When you compete in tournaments, remember that you are being judged on your performance of the kata not only the technical execution. Kata are subjectively judged by Black Belts from other systems and styles. You can’t meet all their technical requirements if you tried. Some are diametrically opposed to each other.
The best thing to do is demonstrate crisp movements and smooth flow. These qualities develop from repetition and practice. Show solid stances without wavering. When you are on one leg, maintain your balance. Don’t wobble while kicking or in difficult stances. Don’t adjust your feet in a noticeable manner once you plant them on the floor.
Kiai shout on powerful strikes. Make it loud and crisp. Draw the power of the kiai from your belly. Always look before you move your feet. Watch and monitor the pacing of your form or kata. It should have a comfortable, exciting rhythm. There should also be variety in the speed of movements. Not everything is fast or the identical speed as everything else. Rhythm and speed should be natural, which means you need fast, medium and slow sections.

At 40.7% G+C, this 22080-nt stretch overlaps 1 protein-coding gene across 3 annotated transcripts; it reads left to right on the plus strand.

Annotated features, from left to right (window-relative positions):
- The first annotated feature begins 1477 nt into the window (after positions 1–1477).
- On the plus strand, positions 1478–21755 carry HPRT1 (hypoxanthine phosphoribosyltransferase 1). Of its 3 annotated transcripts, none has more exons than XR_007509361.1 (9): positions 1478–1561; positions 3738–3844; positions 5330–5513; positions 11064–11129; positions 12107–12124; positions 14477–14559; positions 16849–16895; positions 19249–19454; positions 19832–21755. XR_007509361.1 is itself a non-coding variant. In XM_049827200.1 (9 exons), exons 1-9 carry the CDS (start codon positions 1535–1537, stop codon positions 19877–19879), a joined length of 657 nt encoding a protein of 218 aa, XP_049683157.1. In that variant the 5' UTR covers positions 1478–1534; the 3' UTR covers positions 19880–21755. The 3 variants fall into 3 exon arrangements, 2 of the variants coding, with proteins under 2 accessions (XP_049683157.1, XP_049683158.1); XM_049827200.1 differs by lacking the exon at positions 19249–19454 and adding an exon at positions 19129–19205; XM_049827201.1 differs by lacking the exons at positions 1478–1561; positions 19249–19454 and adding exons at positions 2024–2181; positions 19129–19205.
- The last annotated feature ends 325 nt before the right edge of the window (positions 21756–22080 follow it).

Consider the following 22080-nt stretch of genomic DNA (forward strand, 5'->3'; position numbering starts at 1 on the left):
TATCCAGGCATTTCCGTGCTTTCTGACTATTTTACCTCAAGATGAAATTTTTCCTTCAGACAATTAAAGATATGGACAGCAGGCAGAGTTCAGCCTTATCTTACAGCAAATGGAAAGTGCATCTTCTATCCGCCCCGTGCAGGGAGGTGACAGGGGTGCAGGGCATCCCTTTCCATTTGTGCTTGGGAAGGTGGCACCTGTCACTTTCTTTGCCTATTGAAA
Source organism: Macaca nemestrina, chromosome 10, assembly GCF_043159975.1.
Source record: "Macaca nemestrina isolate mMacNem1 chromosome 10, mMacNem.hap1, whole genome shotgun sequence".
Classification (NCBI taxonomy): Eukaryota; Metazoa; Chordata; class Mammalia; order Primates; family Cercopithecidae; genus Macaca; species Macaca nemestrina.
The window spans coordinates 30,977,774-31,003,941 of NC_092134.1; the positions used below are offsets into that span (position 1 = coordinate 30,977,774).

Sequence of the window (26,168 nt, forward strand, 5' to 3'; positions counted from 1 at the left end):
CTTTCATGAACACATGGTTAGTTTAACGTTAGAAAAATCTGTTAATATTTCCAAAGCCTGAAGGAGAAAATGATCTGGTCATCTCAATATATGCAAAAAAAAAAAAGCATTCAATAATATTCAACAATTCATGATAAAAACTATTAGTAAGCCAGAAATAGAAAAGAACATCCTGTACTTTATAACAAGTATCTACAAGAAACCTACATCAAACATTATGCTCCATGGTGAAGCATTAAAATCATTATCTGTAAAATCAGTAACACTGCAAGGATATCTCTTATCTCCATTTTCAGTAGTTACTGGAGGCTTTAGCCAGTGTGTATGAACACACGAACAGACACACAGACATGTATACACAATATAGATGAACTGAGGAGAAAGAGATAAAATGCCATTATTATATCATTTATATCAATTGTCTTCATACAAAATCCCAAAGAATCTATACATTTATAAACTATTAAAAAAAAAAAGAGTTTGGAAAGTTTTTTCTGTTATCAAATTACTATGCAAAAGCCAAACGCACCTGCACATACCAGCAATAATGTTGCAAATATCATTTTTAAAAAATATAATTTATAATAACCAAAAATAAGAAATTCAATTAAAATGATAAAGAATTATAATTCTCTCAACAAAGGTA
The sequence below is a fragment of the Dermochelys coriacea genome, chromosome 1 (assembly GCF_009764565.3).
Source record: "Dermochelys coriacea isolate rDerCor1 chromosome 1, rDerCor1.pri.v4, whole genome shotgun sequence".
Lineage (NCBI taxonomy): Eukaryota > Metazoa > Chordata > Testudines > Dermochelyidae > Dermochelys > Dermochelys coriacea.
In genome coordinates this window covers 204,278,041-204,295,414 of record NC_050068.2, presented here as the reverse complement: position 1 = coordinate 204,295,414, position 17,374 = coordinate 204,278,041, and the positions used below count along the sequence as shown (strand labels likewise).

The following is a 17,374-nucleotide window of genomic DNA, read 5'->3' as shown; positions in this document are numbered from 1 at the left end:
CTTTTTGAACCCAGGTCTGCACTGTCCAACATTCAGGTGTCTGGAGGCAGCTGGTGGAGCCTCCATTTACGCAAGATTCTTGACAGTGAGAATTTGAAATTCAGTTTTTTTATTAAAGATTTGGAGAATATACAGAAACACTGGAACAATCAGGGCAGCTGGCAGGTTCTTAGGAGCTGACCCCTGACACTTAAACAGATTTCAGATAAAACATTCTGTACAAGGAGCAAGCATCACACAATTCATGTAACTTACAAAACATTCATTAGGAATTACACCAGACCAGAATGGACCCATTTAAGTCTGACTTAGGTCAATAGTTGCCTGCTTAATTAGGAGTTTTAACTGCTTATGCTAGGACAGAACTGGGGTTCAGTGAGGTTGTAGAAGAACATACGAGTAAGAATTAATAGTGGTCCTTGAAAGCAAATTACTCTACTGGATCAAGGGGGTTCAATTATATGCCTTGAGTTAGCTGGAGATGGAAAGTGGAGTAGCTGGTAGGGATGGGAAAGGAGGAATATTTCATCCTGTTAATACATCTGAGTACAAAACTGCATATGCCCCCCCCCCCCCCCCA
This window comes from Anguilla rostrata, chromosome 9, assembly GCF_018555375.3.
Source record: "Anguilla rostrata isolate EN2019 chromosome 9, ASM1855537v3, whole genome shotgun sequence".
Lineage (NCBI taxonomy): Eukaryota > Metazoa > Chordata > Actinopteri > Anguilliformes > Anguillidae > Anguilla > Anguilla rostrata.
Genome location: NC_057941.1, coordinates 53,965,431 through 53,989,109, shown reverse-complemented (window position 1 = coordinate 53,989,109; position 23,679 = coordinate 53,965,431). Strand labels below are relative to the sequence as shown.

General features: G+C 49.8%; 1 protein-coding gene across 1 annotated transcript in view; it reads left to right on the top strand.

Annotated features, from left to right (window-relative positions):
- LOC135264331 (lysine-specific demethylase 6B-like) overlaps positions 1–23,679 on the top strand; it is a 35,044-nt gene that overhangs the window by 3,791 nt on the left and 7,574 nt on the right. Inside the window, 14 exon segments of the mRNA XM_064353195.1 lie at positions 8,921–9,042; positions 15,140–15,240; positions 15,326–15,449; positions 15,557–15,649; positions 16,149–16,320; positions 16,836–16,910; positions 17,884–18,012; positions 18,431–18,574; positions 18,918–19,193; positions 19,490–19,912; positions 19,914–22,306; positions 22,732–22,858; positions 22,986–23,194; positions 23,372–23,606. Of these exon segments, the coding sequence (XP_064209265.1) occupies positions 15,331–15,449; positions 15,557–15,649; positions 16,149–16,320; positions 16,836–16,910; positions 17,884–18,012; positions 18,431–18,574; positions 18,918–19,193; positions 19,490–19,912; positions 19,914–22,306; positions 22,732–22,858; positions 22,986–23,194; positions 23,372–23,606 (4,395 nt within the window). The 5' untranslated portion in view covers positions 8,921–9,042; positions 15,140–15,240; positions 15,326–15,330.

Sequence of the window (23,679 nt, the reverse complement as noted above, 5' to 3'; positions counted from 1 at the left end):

Display confidence in all your movements – including the time sitting waiting for your turn, the walk up and the walk back to your seat. Once the competition begins, you are performing. It doesn’t begin when you start your kata. It doesn’t end when you finish either. Maintain your demeanor and professional posture at all times.
It is best to imagine doing the kata for a movie or TV show. See the lights. See the camera. Put on your super-powered ninja costume and let loose with the confidence of an actor. It’s all about showmanship.